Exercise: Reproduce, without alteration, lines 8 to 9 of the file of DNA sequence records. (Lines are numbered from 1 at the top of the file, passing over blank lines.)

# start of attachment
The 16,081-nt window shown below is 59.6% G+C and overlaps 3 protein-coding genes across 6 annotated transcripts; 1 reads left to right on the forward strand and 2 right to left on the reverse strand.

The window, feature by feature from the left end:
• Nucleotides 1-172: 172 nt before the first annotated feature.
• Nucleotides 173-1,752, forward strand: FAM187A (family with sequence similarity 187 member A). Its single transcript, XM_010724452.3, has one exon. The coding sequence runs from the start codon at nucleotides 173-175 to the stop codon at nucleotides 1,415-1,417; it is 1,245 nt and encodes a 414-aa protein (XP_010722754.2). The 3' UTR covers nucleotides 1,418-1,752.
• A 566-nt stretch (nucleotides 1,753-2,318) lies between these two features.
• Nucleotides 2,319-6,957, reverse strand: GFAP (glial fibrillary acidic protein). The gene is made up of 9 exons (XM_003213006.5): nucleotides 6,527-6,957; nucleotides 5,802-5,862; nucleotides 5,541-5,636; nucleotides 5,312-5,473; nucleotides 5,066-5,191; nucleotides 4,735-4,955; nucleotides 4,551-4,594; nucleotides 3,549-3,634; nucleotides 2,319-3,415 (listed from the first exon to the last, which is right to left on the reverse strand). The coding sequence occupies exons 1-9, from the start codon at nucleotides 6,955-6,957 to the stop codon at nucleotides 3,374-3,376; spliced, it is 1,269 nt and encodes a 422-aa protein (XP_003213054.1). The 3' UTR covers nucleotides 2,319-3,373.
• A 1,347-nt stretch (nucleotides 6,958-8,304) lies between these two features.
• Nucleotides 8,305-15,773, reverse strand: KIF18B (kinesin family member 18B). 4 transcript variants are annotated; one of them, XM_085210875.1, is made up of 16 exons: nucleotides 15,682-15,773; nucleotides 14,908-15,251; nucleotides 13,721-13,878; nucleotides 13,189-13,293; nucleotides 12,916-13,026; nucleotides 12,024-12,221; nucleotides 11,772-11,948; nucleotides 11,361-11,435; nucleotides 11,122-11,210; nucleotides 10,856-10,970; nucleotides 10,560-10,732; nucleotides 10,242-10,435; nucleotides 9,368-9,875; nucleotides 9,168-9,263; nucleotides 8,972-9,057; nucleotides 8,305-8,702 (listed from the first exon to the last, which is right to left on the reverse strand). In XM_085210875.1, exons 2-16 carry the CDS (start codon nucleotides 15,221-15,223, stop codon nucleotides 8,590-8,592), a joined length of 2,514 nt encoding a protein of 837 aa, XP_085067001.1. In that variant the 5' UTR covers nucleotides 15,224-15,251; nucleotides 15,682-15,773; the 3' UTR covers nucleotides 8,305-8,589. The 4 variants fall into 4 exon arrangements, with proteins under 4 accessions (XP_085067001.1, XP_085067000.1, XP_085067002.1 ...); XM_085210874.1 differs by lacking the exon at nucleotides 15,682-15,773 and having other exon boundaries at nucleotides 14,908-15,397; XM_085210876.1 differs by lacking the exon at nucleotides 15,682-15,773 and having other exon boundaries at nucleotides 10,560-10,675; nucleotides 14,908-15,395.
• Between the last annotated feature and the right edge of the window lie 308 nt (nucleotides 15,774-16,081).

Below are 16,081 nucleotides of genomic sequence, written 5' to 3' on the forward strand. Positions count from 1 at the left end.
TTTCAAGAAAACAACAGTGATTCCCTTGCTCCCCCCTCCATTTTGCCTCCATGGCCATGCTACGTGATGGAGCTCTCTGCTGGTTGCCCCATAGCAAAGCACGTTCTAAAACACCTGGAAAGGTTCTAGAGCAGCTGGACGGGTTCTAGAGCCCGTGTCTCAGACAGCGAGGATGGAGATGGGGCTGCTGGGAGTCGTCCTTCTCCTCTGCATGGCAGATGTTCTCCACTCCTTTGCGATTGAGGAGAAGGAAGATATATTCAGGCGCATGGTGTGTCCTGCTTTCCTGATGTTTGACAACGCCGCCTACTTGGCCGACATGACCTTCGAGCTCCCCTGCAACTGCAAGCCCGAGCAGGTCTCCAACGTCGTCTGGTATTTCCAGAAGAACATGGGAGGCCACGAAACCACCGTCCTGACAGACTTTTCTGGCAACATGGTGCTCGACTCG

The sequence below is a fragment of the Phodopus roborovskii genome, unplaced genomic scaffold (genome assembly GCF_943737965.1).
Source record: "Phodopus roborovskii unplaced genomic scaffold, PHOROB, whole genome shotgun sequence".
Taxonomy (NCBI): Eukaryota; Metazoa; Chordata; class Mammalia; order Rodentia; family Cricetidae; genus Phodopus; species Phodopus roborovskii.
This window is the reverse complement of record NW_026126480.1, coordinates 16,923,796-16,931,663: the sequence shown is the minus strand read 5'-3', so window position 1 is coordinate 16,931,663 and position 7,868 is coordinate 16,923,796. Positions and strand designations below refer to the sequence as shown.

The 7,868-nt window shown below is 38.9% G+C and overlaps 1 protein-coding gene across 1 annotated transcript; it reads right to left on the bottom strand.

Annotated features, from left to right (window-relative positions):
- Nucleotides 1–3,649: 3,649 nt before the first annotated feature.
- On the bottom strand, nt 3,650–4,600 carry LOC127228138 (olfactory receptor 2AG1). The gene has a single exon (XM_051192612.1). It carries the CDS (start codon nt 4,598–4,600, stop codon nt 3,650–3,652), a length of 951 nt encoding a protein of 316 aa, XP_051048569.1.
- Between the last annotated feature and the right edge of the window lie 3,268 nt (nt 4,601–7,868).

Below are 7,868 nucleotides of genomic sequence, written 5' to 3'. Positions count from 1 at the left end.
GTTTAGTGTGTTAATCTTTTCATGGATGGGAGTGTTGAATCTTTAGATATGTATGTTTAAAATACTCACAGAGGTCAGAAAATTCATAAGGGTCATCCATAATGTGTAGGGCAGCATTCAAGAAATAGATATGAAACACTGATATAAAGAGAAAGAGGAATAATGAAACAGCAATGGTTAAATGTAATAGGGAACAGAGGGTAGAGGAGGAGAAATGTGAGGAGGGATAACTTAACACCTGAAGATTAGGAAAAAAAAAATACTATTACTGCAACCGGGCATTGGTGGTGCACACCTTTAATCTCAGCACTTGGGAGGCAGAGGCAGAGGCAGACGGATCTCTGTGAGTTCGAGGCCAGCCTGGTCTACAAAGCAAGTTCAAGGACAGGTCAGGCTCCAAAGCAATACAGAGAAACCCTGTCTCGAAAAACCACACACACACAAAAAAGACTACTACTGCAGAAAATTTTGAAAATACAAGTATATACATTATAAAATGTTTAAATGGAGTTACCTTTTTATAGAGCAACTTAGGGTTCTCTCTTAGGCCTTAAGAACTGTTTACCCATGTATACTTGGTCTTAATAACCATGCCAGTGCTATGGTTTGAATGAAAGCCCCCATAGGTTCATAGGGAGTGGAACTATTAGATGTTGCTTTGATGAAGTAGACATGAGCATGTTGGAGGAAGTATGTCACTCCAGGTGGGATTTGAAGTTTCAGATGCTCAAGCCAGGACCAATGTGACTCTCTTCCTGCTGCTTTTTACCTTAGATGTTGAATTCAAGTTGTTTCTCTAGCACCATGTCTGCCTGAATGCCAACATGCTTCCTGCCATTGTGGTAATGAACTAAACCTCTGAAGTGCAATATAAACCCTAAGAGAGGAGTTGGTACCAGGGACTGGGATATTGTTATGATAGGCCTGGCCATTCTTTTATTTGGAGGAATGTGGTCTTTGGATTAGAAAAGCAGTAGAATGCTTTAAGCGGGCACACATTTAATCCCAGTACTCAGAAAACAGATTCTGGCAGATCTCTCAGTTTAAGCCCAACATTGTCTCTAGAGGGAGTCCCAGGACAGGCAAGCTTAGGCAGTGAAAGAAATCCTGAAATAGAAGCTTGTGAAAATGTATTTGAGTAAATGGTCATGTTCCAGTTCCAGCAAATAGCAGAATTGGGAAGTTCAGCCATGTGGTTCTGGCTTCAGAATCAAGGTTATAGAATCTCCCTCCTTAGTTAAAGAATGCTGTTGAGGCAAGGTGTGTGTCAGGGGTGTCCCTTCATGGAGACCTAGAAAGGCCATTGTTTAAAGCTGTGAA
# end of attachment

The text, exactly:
• Nucleotides 8,305-15,773, reverse strand: KIF18B (kinesin family member 18B). 4 transcript variants are annotated; one of them, XM_085210875.1, is made up of 16 exons: nucleotides 15,682-15,773; nucleotides 14,908-15,251; nucleotides 13,721-13,878; nucleotides 13,189-13,293; nucleotides 12,916-13,026; nucleotides 12,024-12,221; nucleotides 11,772-11,948; nucleotides 11,361-11,435; nucleotides 11,122-11,210; nucleotides 10,856-10,970; nucleotides 10,560-10,732; nucleotides 10,242-10,435; nucleotides 9,368-9,875; nucleotides 9,168-9,263; nucleotides 8,972-9,057; nucleotides 8,305-8,702 (listed from the first exon to the last, which is right to left on the reverse strand). In XM_085210875.1, exons 2-16 carry the CDS (start codon nucleotides 15,221-15,223, stop codon nucleotides 8,590-8,592), a joined length of 2,514 nt encoding a protein of 837 aa, XP_085067001.1. In that variant the 5' UTR covers nucleotides 15,224-15,251; nucleotides 15,682-15,773; the 3' UTR covers nucleotides 8,305-8,589. The 4 variants fall into 4 exon arrangements, with proteins under 4 accessions (XP_085067001.1, XP_085067000.1, XP_085067002.1 ...); XM_085210874.1 differs by lacking the exon at nucleotides 15,682-15,773 and having other exon boundaries at nucleotides 14,908-15,397; XM_085210876.1 differs by lacking the exon at nucleotides 15,682-15,773 and having other exon boundaries at nucleotides 10,560-10,675; nucleotides 14,908-15,395.
• Between the last annotated feature and the right edge of the window lie 308 nt (nucleotides 15,774-16,081).